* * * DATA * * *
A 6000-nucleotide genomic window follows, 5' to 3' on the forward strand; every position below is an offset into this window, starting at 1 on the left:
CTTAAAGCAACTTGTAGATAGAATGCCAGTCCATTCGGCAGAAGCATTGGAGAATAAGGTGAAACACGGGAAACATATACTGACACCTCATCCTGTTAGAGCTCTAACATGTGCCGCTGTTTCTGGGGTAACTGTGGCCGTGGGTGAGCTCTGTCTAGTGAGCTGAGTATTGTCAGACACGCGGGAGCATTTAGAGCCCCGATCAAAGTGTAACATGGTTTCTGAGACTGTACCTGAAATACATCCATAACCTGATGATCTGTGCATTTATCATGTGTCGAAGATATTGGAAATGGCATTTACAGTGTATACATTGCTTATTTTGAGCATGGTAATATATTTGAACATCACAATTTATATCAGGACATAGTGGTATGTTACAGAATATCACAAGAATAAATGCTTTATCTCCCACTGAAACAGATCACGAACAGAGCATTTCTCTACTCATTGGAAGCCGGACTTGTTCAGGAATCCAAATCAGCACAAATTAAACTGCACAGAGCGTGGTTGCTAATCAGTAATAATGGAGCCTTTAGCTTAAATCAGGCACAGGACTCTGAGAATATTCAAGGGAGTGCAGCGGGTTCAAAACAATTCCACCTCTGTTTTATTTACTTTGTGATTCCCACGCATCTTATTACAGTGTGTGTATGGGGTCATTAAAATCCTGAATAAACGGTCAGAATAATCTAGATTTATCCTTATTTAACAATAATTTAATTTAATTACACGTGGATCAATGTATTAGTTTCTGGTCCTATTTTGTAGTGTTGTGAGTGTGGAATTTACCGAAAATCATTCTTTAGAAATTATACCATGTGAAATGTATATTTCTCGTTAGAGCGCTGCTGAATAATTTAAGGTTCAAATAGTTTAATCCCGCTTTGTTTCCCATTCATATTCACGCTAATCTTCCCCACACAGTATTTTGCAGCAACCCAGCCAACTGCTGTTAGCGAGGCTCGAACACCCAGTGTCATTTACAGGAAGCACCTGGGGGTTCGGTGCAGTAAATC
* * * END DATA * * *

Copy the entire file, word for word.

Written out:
A 6000-nucleotide genomic window follows, 5' to 3' on the forward strand; every position below is an offset into this window, starting at 1 on the left:
CTTAAAGCAACTTGTAGATAGAATGCCAGTCCATTCGGCAGAAGCATTGGAGAATAAGGTGAAACACGGGAAACATATACTGACACCTCATCCTGTTAGAGCTCTAACATGTGCCGCTGTTTCTGGGGTAACTGTGGCCGTGGGTGAGCTCTGTCTAGTGAGCTGAGTATTGTCAGACACGCGGGAGCATTTAGAGCCCCGATCAAAGTGTAACATGGTTTCTGAGACTGTACCTGAAATACATCCATAACCTGATGATCTGTGCATTTATCATGTGTCGAAGATATTGGAAATGGCATTTACAGTGTATACATTGCTTATTTTGAGCATGGTAATATATTTGAACATCACAATTTATATCAGGACATAGTGGTATGTTACAGAATATCACAAGAATAAATGCTTTATCTCCCACTGAAACAGATCACGAACAGAGCATTTCTCTACTCATTGGAAGCCGGACTTGTTCAGGAATCCAAATCAGCACAAATTAAACTGCACAGAGCGTGGTTGCTAATCAGTAATAATGGAGCCTTTAGCTTAAATCAGGCACAGGACTCTGAGAATATTCAAGGGAGTGCAGCGGGTTCAAAACAATTCCACCTCTGTTTTATTTACTTTGTGATTCCCACGCATCTTATTACAGTGTGTGTATGGGGTCATTAAAATCCTGAATAAACGGTCAGAATAATCTAGATTTATCCTTATTTAACAATAATTTAATTTAATTACACGTGGATCAATGTATTAGTTTCTGGTCCTATTTTGTAGTGTTGTGAGTGTGGAATTTACCGAAAATCATTCTTTAGAAATTATACCATGTGAAATGTATATTTCTCGTTAGAGCGCTGCTGAATAATTTAAGGTTCAAATAGTTTAATCCCGCTTTGTTTCCCATTCATATTCACGCTAATCTTCCCCACACAGTATTTTGCAGCAACCCAGCCAACTGCTGTTAGCGAGGCTCGAACACCCAGTGTCATTTACAGGAAGCACCTGGGGGTTCGGTGCAGTAAATC